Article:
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NSW farmers welcome 'unbelievable' rain as BOM warns La Niña could 'swing from drought to flood'

By Angelique Donnellan, Monday October 12, 2020 - 15:56 EDT
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After years of dry and brown paddocks, Rick Bennett's crops are a sea of green this year. - ABC

After four punishing years, the drought has finally broken at Rick Bennett's farm in central-west New South Wales.

His paddocks have been transformed from brown to a lush green and he's about to harvest his first crops since the start of the big dry.

"You sort of got to pinch yourself every now and then to see crops doing so well after the drought," he told 7.30.

"It'll be unbelievable in November, sitting in a [harvesting] header, watching the crops come in the front. Financially and emotionally, it'll probably be one of the best things I've felt for a long time."

This time last year 99 per cent of New South Wales was drought affected or in drought. Now, that's down to just over 20 per cent.

About 65 per cent of the state is drought free and the rest is classed as recovering.

Mr Bennett's fortunes began to change in November, when he received his first decent rainfall in months.

He celebrated with a run in the rain, in a video that went viral.

Since then he's had another 450 millimetres and will harvest wheat, oats and barley in about a month's time.

"Harvesting a good crop would … definitely start to claw our way back into normal life again, put some money in our bank account, get out of overdraft and just completely turn our world around," he said.

La Niña poses risk of swinging 'from drought to flood'

Karl Braganza from the Bureau of Meteorology (BOM) said it appeared the long dry spell was finally over in New South Wales .

But that could spell disaster for grain growers at harvest time.

"What that [La Niña] typically means for Australia almost always is we get at least average to above average spring rainfall," Dr Braganza told 7.30.

"It would be nice if we got just the right amount of rainfall and it didn't swing from drought to flood, but that typically is what happens at the end of the prolonged drought period in Australia."

Martin Honner runs a sheep, cattle and cropping property near Junee in south-west New South Wales.

He's expecting a bumper crop this year after the prolonged drought, but is worried about La Niña.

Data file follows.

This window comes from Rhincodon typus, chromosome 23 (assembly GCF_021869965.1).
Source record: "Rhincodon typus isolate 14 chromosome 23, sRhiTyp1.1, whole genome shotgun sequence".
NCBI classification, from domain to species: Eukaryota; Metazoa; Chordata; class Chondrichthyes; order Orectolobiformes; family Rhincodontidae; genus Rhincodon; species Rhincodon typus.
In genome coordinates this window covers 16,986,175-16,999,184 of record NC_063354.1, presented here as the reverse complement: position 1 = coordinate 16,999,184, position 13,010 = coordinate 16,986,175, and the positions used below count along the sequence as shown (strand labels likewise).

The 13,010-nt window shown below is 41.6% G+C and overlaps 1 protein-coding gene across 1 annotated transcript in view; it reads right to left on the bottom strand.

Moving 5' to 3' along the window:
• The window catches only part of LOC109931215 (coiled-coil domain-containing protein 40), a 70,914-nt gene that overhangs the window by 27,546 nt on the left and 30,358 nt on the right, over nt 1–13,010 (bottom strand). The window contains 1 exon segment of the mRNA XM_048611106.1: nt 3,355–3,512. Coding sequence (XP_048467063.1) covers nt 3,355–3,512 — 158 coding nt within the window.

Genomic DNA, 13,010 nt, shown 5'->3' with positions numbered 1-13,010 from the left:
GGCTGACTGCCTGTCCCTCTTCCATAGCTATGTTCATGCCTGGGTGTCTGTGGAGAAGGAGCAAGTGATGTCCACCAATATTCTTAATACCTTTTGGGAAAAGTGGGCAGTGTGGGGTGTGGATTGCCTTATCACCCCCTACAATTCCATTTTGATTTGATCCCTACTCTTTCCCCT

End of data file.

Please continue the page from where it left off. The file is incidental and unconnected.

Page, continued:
"Too much rain could probably downgrade the value of the grain through the harvest," he told 7.30.

"We've been very blessed this year but we just need things to fall right for the rest of the year.

"Two days of rain and it's a disaster and seven days of sunshine and it's a drought. Everyone lives in the balance of trying to get it right."

Mr Honner said the drought had taken a huge toll on the farming community but spirits had been lifted by this year's good winter rainfall.

"The last four, five years, the toughest I've seen in my life," he said.

"All your bad years will disappear if you have a couple of good years.

"Everyone's a lot happier and you notice it when blokes get together and there is a zest in their step.

"But a bit like a boxer that's been beaten down, they're too cautious to throw too much optimism until we actually get there."

Despite predictions of above average spring rainfall, the BOM warned southern Australia would likely spend more time in drought in the future.

"When we look back at the federation drought, the World War II drought and the millennium drought and this drought, certainly the last two droughts have been the hottest on record," Dr Braganza said.

"So that's why we think there's an influence of climate change on those [droughts]."

'Elixir of life' brings nature back

Brendan Cullen manages Kars Station, about an hour south of Broken Hill.

He's not too worried about long-term predictions, he's just happy the drought appears over.

"Last year, we had a bit over four inches or 100mm. This year we're well over [the] 100mm mark now," he said.

He said in just the past month and a half alone, the station had recorded 60mm of rain.

"The lambs are in very good condition, the ewes are in very good condition, this pastoral country is full of protein," he said.

For the first time in more than three years, Sturt Desert Peas have sprung up on the property.

"I see life … three, four years of drought it's a long wait… once you do get that rain, everything just shoots up beneath you, it's amazing," he said.

"I think it's the elixir of life, ultimately if you're in the rural industry your life is revolved around rain."


© ABC 2020

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